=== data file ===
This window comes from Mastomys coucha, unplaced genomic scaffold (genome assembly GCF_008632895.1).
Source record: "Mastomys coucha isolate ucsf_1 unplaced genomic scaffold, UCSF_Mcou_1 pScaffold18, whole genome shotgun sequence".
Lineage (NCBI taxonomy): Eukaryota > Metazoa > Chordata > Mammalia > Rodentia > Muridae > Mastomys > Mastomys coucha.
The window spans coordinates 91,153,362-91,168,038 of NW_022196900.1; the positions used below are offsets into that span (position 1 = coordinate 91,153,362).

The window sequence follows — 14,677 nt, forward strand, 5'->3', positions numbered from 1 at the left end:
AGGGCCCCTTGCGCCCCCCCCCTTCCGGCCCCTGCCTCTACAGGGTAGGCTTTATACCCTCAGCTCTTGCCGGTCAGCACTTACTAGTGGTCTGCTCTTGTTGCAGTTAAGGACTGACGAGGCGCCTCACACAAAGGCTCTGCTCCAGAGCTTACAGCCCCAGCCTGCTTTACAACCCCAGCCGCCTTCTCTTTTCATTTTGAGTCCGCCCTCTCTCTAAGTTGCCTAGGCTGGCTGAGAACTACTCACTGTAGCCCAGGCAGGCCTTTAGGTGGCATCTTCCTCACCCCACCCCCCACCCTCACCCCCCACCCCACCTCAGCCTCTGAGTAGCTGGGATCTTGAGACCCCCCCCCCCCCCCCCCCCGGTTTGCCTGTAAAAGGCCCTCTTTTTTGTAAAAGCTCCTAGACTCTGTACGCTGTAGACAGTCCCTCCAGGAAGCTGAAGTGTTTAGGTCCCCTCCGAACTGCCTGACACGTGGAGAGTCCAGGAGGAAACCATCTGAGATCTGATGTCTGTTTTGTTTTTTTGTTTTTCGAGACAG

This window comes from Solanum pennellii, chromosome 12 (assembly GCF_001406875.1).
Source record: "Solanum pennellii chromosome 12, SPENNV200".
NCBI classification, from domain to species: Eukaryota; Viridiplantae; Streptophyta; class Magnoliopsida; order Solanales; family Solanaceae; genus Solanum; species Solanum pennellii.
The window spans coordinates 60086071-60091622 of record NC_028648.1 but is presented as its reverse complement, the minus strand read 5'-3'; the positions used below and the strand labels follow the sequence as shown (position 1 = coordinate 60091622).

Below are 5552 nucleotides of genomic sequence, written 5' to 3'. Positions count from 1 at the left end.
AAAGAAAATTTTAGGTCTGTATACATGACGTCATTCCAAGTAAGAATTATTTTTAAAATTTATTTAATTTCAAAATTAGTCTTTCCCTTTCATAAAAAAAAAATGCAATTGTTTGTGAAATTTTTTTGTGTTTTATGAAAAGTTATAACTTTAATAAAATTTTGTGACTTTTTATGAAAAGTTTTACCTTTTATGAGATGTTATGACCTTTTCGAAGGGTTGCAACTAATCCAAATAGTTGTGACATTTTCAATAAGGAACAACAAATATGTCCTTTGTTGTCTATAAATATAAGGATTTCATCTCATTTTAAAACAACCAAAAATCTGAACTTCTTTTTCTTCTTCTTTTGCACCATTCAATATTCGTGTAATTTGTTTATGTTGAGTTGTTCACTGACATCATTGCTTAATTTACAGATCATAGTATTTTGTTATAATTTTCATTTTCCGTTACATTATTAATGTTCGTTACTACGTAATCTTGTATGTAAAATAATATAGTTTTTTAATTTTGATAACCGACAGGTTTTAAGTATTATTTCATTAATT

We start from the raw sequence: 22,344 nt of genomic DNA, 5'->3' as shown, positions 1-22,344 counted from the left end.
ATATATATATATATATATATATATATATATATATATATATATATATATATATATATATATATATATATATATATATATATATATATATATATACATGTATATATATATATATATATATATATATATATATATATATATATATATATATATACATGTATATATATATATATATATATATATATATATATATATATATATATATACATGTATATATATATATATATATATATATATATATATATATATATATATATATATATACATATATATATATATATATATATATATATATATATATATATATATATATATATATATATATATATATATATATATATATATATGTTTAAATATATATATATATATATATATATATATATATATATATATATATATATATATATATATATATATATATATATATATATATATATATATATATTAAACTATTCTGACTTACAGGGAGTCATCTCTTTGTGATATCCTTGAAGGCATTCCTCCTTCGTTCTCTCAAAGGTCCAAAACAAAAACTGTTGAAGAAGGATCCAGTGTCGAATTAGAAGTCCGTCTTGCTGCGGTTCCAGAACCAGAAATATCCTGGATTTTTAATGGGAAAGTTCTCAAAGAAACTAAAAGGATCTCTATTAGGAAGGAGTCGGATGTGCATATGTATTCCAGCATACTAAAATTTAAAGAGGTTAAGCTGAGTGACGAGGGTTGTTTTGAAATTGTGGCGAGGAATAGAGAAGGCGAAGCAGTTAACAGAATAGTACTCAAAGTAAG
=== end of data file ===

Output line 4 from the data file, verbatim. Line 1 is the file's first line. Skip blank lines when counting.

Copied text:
The window spans coordinates 91,153,362-91,168,038 of NW_022196900.1; the positions used below are offsets into that span (position 1 = coordinate 91,153,362).